Reading For Sanity : A Book Review Blog: Harris and Me - Gary PaulsenPost a Comment. Summary: A young city boy is sent to spend the summer on his aunt and uncle's farm. Though he has lived many places over the years, he has never experienced anything like farm life. If the two of them can survive wrestling three-hundred-pound pigs and mouse-hunting with toothless old Louie's fire-spitting pet lynx--which, unlike his master, has plenty of teeth--they just might make it through the summer! Picture from writingfix.
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Depending on the study guide provider SparkNotes, Shmoop, etc. Gary Paulsen's work 'Harris and Me: A Summer Remembered' is a book about a summer the narrator has while living on the family farm. Paulsen's book has an autobiographical element as he inserts some references to characters that have connections to his real life. Paulsen calls the narrator 'Me' in the story. He is eleven years old, unnamed, and isolated. He has to stay with relatives sometimes during the summer because of his alcoholic parents. Even though he is isolated on the farm, Paulsen allows him a companion, Harris, his second cousin.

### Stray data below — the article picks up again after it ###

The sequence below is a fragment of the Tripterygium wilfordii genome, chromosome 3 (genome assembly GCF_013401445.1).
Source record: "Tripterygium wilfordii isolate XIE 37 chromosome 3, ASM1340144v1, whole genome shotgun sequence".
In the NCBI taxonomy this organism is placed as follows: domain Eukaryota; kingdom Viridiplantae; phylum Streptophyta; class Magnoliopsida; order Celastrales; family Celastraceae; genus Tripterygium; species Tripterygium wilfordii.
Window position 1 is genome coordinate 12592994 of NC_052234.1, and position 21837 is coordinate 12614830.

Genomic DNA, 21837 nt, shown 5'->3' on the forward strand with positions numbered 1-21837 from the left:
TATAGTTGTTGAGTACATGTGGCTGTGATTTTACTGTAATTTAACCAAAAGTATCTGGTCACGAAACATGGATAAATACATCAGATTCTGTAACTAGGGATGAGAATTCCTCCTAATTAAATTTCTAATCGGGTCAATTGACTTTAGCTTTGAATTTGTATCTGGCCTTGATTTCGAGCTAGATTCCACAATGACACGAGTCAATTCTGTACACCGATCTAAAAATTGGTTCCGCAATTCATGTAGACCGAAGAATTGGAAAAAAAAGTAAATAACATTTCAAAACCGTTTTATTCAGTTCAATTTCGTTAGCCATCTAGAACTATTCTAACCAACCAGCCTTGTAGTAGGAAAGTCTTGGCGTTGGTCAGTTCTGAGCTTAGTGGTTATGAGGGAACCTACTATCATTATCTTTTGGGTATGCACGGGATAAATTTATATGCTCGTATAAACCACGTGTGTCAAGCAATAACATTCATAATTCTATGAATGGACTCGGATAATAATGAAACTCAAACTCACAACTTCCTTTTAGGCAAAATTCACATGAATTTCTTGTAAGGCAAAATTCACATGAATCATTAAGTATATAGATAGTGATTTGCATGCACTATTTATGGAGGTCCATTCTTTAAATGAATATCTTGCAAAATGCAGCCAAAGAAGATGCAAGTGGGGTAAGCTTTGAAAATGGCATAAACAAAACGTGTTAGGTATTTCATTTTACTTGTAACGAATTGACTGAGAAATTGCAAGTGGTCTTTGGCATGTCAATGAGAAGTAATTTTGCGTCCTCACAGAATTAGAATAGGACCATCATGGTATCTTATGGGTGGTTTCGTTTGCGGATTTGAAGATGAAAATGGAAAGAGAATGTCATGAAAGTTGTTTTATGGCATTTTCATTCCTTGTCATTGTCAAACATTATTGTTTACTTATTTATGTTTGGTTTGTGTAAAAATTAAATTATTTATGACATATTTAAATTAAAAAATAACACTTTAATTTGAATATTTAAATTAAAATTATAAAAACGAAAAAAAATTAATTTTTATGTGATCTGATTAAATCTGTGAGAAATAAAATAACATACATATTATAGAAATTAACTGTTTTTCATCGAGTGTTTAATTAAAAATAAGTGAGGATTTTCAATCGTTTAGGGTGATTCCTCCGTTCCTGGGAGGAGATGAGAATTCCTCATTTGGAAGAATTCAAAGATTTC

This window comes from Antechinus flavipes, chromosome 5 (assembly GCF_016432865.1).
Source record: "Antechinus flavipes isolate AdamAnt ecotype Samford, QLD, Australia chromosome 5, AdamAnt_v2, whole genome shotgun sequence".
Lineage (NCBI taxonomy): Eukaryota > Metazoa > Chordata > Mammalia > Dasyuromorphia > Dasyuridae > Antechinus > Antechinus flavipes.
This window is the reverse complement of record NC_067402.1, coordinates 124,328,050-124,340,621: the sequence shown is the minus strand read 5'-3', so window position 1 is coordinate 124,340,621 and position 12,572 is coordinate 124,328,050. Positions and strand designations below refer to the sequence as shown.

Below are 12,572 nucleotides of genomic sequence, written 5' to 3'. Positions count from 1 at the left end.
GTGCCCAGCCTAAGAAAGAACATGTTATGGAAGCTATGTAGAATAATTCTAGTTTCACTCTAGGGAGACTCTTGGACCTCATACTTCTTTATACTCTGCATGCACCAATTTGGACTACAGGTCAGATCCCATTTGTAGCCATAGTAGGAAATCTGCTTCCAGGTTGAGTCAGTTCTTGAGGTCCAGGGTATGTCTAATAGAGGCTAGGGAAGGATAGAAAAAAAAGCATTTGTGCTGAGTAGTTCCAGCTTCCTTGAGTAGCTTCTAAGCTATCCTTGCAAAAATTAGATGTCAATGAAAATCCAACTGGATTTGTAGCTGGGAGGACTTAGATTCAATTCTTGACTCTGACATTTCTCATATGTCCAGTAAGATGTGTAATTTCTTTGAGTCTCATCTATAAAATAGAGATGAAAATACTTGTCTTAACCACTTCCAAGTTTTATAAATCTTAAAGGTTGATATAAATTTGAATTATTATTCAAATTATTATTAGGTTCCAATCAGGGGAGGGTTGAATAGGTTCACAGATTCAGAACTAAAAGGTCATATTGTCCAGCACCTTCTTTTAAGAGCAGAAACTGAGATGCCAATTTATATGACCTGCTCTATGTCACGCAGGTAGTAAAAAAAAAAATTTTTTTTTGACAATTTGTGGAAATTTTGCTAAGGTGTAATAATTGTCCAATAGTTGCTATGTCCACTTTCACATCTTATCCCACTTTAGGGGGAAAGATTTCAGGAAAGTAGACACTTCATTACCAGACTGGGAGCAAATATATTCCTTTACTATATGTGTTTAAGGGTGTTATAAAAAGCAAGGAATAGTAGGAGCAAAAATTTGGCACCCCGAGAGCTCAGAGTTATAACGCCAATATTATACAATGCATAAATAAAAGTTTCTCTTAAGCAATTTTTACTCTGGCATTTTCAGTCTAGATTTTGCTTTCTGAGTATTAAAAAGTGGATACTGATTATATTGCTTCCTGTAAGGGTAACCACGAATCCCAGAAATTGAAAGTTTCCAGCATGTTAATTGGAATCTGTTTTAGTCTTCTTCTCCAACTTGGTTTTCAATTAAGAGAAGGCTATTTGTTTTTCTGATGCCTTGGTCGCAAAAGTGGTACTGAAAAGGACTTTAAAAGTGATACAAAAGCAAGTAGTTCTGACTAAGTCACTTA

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Thank you! As the boy explains, he's 11 years old that early's summer when a deputy sheriff dumps him with distant relatives on a north country farm--one in a long succession of makeshifts arranged in lieu of the parents who drink Four Roses neat from jelly jars and are "pretty much mean whenever they [are] conscious. In Harris's charge, the boy learns, the hard way, to avoid the cow with a brutal kick and the mouse-devouring "cat" that's actually a lynx. Ignored by their busy elders, Harris's imagination regularly gets the two into freewheeling "trouble" as dangerous as it is hilarious--trouble involving the two giant horses, or a runaway bike fitted with Harris's mother's gasoline washing-machine motor. By summer's end, the boy has learned to match Harris's wild pranks he challenges Harris to urinate on an electric fence, with the expected result and has fathomed the true humanity of the characters he so vividly and comically describes the hired man gulping pancakes, syrup in his beard, is unforgettable. Just when he and the Larsons begin to regard each other as family, the boy is wrenched away.